My blog about my wargaming activities. I collect a lot of 15mm miniatures for the American War of Independence and so collect a lot of rules for this period. I started miniatures with Napoleonics, so I have a number of armies in 6mm and 15mm figures for skirmishing. I have15mm WW II figures that I use for Flames of War, Memoir '44, and someday, Poor Bloody Infantry. Finally there is my on-again, off-again relationship with paper soldiers that I sometimes write about.

Sunday, November 24, 2019

Gameboard for One-Hour Wargames

If you have been reading this blog for a while then you know I often game on boards that I make out of Elmer’s foam core boards. The smaller, cheaper ones that you can find readily available are about 30” wide by 20” deep. They take ink, colored pencil, chalks, and pastels well (although you probably want to seal it with matte varnish, especially if you use chalks), but if you use anything water-based, you will have to deal with warping.

Given my move to small board, grid-based gaming, these work pretty well for me.

The one thing that I like especially about Neil Thomas’ One-Hour Wargames is the scenarios. Although generally simple, I think too many gamers get bogged down in too much scenery. (Lots of scenery is a necessity for skirmish games, but you probably need to abstract a lot of that away if you are gaming at a higher scale, i.e. units are brigades, rather than individuals or fire teams.) Neil’s scenarios are very sparse when it comes to terrain. They remind me of the tactical exercises I used to game – where I would attack a woods or a house – until I understood the basics of tactics in whatever rules I was running.

Because the terrain in Neil’s scenarios is very sparse, and has no random element in its placement, making a gameboard for an often played scenario makes sense. Here is what mine looks like for Scenario #8 – Mêlée.

This is the view from the Red side. 

Although it is hard to see (I should probably paint them) there are little strips of plastic needlepoint ‘grating’ to the left of the red boxes. You move a peg from hole to hole, indicating how many hits have been inflicted. There are 15 holes, so you can either handle units with 15 or 16 hits. The red boxes each hold markers to indicate which unit each represents. 

At the bottom is another strip with 15 holes, which is the turn track. Given than Red goes first, the turn track goes on his side.

This scenario has special rules around unit placement, reinforcements, and unit entry points. You can find those rules to the right of the unit tracks. Finally, there is the victory condition, found in the lower left-hand corner, to remind you to focus on the objective.

Here is a view of the Blue side. It has the same basic setup as the Red side, with the details differing, as per the scenario. There is no turn track, however.

The first game I am going to run is using 15mm DBA units, which is why the squares are 2”. They will, however, represent 6” of table space in the game given that the recommended frontage of units is 6”. So one unit horizontally for each square. (I am still pondering whether to allow multiple units in a square. For DBA units, as long as they do not exceed a depth of 40mm, I should be good.)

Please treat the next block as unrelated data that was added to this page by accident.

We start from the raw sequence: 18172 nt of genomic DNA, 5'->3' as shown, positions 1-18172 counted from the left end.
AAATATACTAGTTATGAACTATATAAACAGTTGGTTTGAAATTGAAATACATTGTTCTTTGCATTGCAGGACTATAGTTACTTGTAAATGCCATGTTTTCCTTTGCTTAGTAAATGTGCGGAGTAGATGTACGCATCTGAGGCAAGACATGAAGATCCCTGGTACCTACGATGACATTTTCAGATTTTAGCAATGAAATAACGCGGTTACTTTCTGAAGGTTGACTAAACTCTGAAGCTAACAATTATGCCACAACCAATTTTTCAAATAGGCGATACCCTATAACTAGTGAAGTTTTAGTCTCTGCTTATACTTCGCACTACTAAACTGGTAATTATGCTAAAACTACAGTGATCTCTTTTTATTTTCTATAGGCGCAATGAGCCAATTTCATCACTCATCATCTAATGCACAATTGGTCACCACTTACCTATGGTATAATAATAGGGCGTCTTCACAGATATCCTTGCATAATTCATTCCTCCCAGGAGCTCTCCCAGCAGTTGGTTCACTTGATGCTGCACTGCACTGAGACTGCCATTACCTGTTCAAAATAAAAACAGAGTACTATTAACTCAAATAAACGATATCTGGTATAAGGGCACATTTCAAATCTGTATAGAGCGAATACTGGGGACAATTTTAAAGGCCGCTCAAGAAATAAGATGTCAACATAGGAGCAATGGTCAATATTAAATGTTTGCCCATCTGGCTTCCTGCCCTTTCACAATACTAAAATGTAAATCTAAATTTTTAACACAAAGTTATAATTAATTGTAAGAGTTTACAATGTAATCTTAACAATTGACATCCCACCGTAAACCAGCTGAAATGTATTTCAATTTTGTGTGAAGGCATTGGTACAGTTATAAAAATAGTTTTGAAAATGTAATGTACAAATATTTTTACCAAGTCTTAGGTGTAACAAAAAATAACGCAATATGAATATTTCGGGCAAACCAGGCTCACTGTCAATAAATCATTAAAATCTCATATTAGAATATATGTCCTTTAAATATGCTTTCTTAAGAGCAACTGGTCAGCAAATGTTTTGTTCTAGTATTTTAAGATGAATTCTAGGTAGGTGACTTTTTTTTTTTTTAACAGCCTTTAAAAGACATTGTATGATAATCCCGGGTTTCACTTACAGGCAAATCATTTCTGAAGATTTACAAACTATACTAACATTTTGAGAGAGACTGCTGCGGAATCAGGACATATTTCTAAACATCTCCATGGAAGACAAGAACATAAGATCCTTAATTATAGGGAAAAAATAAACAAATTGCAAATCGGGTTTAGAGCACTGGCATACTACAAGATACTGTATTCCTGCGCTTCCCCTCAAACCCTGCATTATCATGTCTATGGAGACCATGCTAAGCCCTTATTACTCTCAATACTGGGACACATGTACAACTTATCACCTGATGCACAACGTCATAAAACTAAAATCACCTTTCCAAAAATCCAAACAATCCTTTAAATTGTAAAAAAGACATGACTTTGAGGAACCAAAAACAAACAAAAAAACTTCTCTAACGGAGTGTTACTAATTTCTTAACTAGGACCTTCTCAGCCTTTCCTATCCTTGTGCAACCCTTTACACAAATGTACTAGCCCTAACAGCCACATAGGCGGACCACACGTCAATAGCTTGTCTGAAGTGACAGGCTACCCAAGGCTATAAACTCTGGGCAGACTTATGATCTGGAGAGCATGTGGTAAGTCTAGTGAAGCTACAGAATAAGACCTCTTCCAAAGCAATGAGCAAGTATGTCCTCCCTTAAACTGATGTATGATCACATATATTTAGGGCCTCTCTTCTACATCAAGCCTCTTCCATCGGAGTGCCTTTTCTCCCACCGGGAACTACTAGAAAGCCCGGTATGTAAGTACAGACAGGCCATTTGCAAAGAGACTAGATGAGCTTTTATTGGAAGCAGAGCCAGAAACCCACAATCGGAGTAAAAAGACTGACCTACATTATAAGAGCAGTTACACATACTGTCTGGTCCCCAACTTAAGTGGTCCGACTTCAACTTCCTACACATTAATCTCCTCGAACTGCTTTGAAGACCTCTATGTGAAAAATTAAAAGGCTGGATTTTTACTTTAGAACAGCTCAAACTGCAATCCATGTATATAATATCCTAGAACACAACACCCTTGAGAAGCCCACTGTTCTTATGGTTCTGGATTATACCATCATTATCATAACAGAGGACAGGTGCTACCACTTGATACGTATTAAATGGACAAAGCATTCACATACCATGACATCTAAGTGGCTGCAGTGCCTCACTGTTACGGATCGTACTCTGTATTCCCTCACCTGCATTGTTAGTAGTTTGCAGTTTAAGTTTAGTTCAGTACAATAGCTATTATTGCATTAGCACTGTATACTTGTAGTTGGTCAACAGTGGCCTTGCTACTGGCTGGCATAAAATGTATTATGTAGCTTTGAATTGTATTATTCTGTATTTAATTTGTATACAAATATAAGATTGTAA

I have been tinkering with an idea for One-Hour Wargames, but as I have not played it ‘straight’ yet, I am holding off right now. Everyone has ideas on how to make it better, but there is only one concept I wish to model. (Things like Elites, Large Units, etc. I think can be modeled as scenario rules.) My concept is Fresh Units. Basically, as a unit wears down in combat, it becomes less effective. Some of Richard Borg’s games reflect that by granting more dice in the attack when you have more blocks or figures in the unit. (Others, like Memoir ‘44 do not modify the roll at all. It seems like the larger the game scale, the more likely he will allow units to roll full dice until they are destroyed.)

Rolling multiple dice and adding them to count the hits would make units disappear faster, so that would throw off things like scenario length, reinforcement rates, and so on. My idea is simple, units with: 0-4 hits would roll 2D6 and pick the highest; 5-9 hits would roll 1D6 (as normal); and 10-14 hits would roll 2D6 and pick the lowest. Because I use pegs and holes to record hits it would be easy to color code the strip to indicate whether the unit is Fresh (yellow), Worn (orange), or Exhausted (red).

So, a unit that is worn down a bit fighting through the first line, would (on average) not hit as hard as the unit in reserve in the second line. This mechanic would also have the side effect of encouraging the use of reserves. I think few games accomplish that.

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Huachuca City, Arizona, United States
I am 58 yrs old now. I bought a house in Huachuca City, AZ working for a software company for the last three years. To while away the hours I like to wargame -- with wooden, lead, and sometimes paper miniatures -- usually solo. Although I am a 'rules junkie', I almost always use rules of my own (I like to build upon others' ideas, but it seems like there is always something "missing" or "wrong").